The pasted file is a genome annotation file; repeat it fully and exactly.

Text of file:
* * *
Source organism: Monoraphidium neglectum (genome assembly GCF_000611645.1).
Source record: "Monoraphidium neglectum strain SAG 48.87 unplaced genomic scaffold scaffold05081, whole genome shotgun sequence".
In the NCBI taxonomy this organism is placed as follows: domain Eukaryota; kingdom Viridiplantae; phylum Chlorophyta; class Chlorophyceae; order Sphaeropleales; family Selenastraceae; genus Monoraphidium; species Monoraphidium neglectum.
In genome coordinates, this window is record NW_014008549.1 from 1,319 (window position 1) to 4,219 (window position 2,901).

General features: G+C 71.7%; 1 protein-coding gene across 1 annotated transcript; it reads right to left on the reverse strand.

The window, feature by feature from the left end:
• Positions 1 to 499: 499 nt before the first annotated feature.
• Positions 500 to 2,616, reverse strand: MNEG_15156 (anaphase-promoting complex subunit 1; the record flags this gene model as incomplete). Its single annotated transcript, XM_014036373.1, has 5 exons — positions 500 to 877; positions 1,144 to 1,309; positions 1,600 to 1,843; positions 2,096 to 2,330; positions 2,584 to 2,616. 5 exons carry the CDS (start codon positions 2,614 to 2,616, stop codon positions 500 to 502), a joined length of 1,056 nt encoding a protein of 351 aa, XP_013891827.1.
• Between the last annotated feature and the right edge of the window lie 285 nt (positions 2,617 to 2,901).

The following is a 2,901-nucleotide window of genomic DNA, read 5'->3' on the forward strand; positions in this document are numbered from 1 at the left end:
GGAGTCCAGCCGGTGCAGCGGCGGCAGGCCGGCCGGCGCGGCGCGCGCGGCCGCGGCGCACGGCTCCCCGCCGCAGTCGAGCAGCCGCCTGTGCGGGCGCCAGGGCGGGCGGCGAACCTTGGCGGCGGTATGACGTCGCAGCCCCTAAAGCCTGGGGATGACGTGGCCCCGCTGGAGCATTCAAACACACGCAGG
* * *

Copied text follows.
Source organism: Monoraphidium neglectum (genome assembly GCF_000611645.1).
Source record: "Monoraphidium neglectum strain SAG 48.87 unplaced genomic scaffold scaffold05081, whole genome shotgun sequence".
In the NCBI taxonomy this organism is placed as follows: domain Eukaryota; kingdom Viridiplantae; phylum Chlorophyta; class Chlorophyceae; order Sphaeropleales; family Selenastraceae; genus Monoraphidium; species Monoraphidium neglectum.
In genome coordinates, this window is record NW_014008549.1 from 1,319 (window position 1) to 4,219 (window position 2,901).

General features: G+C 71.7%; 1 protein-coding gene across 1 annotated transcript; it reads right to left on the reverse strand.

The window, feature by feature from the left end:
• Positions 1 to 499: 499 nt before the first annotated feature.
• Positions 500 to 2,616, reverse strand: MNEG_15156 (anaphase-promoting complex subunit 1; the record flags this gene model as incomplete). Its single annotated transcript, XM_014036373.1, has 5 exons — positions 500 to 877; positions 1,144 to 1,309; positions 1,600 to 1,843; positions 2,096 to 2,330; positions 2,584 to 2,616. 5 exons carry the CDS (start codon positions 2,614 to 2,616, stop codon positions 500 to 502), a joined length of 1,056 nt encoding a protein of 351 aa, XP_013891827.1.
• Between the last annotated feature and the right edge of the window lie 285 nt (positions 2,617 to 2,901).

The following is a 2,901-nucleotide window of genomic DNA, read 5'->3' on the forward strand; positions in this document are numbered from 1 at the left end:
GGAGTCCAGCCGGTGCAGCGGCGGCAGGCCGGCCGGCGCGGCGCGCGCGGCCGCGGCGCACGGCTCCCCGCCGCAGTCGAGCAGCCGCCTGTGCGGGCGCCAGGGCGGGCGGCGAACCTTGGCGGCGGTATGACGTCGCAGCCCCTAAAGCCTGGGGATGACGTGGCCCCGCTGGAGCATTCAAACACACGCAGG